Wednesday, August 27, 2008

#2 SECRET AGENT Are You Hooked?

TITLE: The Edge of Memory

GENRE: Commercial Fiction

October 21, 1951

Thea Greyson pulled the afghan she'd knitted him close and pretended she could smell his pipe tobacco. A fluttery tapping sounded between the thunderclaps. "Now who could be calling at this hour?" she asked David's picture as she rose from the armchair.

She peeked outside and then threw the door wide. "Good Heavens, child! You're soaked to the bone." Thea shuttled the girl indoors. "What's a little girl like you doing out in this storm?"

The girl shivered, slopping rainwater across the floor. "Mama said… but I felt so…" Her hands balled into fists and she clamped her lips together.

Thea brushed ropes of soggy hair aside as she looked the child over. Don't see anything broke or bleeding. "You're not from this town or I'd know your sweet face. You lost, honey?"

Hazel eyes searched Thea's for a moment before a single nod.

Thea smiled. "Don't you worry. I'll help you find your mama."

The child sighed as the afghan slipped around her shoulders. "Thanks, Missus."

"What's your name, sweets?"

The girl's blue lips twitched and her chest quivered in quick shallow breaths. With a violent shake of her head, she backed away unsteadily. Glaze swept over her eyes. Before Thea could ask what was wrong, the girl's head bowed forward and she slumped to the floor.


  1. I remember this one from the last SA contest. I'm sorry but I'm still not hooked.

    I also remember the majority of crits saying you should start with Thea opening the door to find the little girl but you've kept "his" afghan and "his" pipe tobacco in the first line. It's totally out of context with this first page as it doesn't relate to anything. We don't know who "he" is and he's never mentioned again.

    I still like the mystery of the child, though.

  2. I liked the intro with her imagining the smell of his pipe tobacco, but then the the whole thing with the little girl knocking at the door seemed to come out of nowhere. I agree with the previous commenter that it might be better to start with the girl at the door and skip the first part.

  3. The title for this novel is The Edge of Memory.

    "The Girl With No Name" is just the chapter title.

    And thanks for your thoughts, Karen. The "him" and "his" refer to David in the third sentence, who appears again on pages 2 and 3.

  4. Not quite hooked. And mainly because that first paragraph is so different from the lines that follow.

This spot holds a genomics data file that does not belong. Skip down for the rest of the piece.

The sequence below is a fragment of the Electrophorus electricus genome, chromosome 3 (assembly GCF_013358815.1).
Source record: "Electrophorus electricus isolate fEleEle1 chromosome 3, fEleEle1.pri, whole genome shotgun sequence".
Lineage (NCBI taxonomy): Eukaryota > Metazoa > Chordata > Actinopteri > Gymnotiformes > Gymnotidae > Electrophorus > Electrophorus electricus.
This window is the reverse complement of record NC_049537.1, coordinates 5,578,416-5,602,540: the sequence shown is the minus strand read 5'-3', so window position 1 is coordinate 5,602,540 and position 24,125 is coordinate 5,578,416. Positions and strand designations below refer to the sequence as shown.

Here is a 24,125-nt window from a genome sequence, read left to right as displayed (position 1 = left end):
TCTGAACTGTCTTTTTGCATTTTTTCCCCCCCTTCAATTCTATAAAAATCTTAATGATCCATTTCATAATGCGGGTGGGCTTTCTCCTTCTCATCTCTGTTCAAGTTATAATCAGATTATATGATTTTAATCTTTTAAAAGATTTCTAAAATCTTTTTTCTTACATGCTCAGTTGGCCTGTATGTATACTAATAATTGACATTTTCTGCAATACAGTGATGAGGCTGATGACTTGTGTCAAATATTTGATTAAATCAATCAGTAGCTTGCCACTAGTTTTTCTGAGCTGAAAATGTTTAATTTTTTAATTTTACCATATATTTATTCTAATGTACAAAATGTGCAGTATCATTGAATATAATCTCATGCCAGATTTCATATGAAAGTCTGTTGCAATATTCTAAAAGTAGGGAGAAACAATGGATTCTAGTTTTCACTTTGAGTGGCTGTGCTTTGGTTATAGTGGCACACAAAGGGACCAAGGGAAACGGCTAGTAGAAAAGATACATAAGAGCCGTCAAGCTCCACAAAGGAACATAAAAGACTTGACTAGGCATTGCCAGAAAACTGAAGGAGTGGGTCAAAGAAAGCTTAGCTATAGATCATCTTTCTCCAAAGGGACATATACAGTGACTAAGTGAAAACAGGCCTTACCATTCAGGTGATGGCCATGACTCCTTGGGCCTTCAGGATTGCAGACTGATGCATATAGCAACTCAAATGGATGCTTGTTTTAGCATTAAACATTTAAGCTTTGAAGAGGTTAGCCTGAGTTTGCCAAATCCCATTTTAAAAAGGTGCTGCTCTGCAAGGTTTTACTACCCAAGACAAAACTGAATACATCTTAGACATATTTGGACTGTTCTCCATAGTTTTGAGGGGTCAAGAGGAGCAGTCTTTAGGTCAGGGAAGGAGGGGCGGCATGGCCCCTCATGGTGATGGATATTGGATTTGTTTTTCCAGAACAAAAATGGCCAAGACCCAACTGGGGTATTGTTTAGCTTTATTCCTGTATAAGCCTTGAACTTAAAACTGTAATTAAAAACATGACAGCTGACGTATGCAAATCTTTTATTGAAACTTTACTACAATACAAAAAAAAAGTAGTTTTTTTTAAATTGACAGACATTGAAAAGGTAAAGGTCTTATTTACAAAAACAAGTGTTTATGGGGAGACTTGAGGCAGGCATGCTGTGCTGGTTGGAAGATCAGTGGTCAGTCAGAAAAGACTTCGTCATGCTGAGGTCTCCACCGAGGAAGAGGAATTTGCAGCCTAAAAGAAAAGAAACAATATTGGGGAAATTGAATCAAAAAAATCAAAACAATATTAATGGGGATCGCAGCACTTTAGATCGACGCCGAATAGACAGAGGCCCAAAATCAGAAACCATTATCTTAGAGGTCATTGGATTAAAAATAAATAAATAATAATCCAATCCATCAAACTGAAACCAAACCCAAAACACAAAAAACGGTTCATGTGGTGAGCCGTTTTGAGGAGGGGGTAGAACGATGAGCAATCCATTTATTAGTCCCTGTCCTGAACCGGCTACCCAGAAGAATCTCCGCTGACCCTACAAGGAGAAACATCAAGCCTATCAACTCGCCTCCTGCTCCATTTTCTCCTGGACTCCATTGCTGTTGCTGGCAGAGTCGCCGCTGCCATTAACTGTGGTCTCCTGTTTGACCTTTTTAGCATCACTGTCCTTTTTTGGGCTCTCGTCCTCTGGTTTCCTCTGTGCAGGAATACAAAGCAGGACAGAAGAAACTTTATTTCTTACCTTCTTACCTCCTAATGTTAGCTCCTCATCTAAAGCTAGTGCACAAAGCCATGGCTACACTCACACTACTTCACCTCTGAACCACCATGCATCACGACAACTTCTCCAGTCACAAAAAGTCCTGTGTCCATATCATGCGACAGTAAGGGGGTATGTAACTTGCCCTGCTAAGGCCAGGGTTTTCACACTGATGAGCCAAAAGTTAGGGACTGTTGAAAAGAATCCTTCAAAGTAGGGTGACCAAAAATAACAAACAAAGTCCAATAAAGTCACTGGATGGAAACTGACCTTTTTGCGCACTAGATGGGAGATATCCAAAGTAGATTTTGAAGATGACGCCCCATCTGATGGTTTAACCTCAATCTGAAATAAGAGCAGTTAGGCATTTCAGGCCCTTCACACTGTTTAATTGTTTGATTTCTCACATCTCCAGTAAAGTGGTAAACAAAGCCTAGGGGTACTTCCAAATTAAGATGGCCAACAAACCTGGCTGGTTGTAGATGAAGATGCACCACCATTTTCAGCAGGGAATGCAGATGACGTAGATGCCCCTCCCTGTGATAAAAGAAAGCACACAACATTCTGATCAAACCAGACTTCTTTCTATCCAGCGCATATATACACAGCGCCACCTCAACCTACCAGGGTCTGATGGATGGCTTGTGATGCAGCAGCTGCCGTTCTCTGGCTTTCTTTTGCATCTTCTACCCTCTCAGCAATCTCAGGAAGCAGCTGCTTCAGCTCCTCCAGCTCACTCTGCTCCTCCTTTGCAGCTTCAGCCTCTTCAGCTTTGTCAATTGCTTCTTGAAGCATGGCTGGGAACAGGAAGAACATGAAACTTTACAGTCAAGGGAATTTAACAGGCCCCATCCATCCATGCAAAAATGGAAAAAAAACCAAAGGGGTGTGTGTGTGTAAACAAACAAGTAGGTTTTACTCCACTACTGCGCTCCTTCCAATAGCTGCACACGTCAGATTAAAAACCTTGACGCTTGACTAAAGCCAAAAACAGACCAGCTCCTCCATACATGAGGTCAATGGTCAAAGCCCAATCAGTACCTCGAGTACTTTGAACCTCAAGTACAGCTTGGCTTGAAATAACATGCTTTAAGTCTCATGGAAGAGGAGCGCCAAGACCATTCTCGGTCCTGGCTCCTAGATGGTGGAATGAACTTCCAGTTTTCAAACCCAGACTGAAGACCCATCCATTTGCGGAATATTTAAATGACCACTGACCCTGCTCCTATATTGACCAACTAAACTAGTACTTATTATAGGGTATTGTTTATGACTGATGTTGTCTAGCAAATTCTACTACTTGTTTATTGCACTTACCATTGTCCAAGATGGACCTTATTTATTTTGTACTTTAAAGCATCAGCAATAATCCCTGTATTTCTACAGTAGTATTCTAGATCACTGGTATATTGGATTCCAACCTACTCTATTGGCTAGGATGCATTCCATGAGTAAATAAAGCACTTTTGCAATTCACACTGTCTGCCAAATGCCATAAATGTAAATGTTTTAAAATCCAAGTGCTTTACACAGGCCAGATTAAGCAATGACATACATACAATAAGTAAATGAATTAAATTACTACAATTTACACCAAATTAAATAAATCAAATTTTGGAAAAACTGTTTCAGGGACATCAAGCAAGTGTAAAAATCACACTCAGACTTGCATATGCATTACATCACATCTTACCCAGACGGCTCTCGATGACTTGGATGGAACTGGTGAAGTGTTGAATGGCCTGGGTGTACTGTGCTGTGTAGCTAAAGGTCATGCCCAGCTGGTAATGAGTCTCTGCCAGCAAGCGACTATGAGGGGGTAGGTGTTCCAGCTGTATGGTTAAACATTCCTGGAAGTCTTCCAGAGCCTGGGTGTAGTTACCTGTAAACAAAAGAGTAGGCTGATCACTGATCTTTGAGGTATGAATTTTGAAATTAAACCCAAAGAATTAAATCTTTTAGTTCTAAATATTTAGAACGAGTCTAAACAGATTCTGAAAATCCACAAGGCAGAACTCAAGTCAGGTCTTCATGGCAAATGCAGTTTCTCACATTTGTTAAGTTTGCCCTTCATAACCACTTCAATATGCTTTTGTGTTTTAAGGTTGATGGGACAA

For me, her question "Now who could be calling at this hour?" seemed contrived. I would begin with opening the door instead.

  5. Not hooked, sorry. I think I'd be more direct in this and have her open the door to let the child collapse in her arms. It just feels a little slow to me.I guess from the date given than the story quckly shoots forward so its almost like a prologue here. I always wonder if they are really needed.

  6. I actually didn't mind it starting with her wrapped in the afghan. It let me know a little something about Thea and she does get to the door within the first couple sentences. Works fine for me and I'm hooked enough with the mystery of the girl to want to keep reading.

    Good job :)

  7. The opening paragraph (although teetering on the edge of dissonance with the "she'd knitted him", I might pull that) does a very fine job of setting the scene. We know she is a widow, we can assume her age, and four of the five senses are invoked- (pulled the afgan, smell his pipe tobacco, thunderclaps, asked his picture) and that is an admirable ability in any narrative execution. The intrigue starts on page one which can oftentimes come across as forced, so be careful of trying to push the scene. Very good effort here.

  8. I recall seeing this before somewhere else on the net, but not that recently. That's what kind of makes me leery of on-line contests and critiques. It seems agents might also see stuff they've seen before, stuff that's been critiqued, but still has problems.

    In this entry, I get the sense that the writer is struggling to get this story out, and it is not going to flow without a lot effort. For me as a reader, that's not an enjoyable feeling and I am not hooked for that reason, although it could well be a compelling story. Problem is, I wouldn't get far enough to find it!